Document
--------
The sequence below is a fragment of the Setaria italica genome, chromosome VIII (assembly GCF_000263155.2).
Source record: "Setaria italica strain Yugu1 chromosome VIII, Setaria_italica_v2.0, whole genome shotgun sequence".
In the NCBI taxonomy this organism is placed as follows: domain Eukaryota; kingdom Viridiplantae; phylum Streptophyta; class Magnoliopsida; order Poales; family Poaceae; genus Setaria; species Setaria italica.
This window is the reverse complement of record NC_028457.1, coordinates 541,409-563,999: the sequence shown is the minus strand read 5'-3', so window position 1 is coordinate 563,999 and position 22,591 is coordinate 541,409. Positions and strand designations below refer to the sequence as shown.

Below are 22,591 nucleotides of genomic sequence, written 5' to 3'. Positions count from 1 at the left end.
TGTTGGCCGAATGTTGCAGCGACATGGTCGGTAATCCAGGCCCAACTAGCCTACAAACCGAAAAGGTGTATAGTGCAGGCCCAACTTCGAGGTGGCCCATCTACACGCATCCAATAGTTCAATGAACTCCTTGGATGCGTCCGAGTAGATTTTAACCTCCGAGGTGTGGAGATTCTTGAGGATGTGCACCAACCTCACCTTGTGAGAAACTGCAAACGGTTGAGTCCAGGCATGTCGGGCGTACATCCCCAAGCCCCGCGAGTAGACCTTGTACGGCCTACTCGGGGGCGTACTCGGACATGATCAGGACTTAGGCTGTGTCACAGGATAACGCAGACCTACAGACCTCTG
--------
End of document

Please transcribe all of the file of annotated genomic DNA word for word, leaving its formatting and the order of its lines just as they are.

The sequence below is a fragment of the Setaria italica genome, chromosome VIII (assembly GCF_000263155.2).
Source record: "Setaria italica strain Yugu1 chromosome VIII, Setaria_italica_v2.0, whole genome shotgun sequence".
In the NCBI taxonomy this organism is placed as follows: domain Eukaryota; kingdom Viridiplantae; phylum Streptophyta; class Magnoliopsida; order Poales; family Poaceae; genus Setaria; species Setaria italica.
This window is the reverse complement of record NC_028457.1, coordinates 541,409-563,999: the sequence shown is the minus strand read 5'-3', so window position 1 is coordinate 563,999 and position 22,591 is coordinate 541,409. Positions and strand designations below refer to the sequence as shown.

Below are 22,591 nucleotides of genomic sequence, written 5' to 3'. Positions count from 1 at the left end.
TGTTGGCCGAATGTTGCAGCGACATGGTCGGTAATCCAGGCCCAACTAGCCTACAAACCGAAAAGGTGTATAGTGCAGGCCCAACTTCGAGGTGGCCCATCTACACGCATCCAATAGTTCAATGAACTCCTTGGATGCGTCCGAGTAGATTTTAACCTCCGAGGTGTGGAGATTCTTGAGGATGTGCACCAACCTCACCTTGTGAGAAACTGCAAACGGTTGAGTCCAGGCATGTCGGGCGTACATCCCCAAGCCCCGCGAGTAGACCTTGTACGGCCTACTCGGGGGCGTACTCGGACATGATCAGGACTTAGGCTGTGTCACAGGATAACGCAGACCTACAGACCTCTG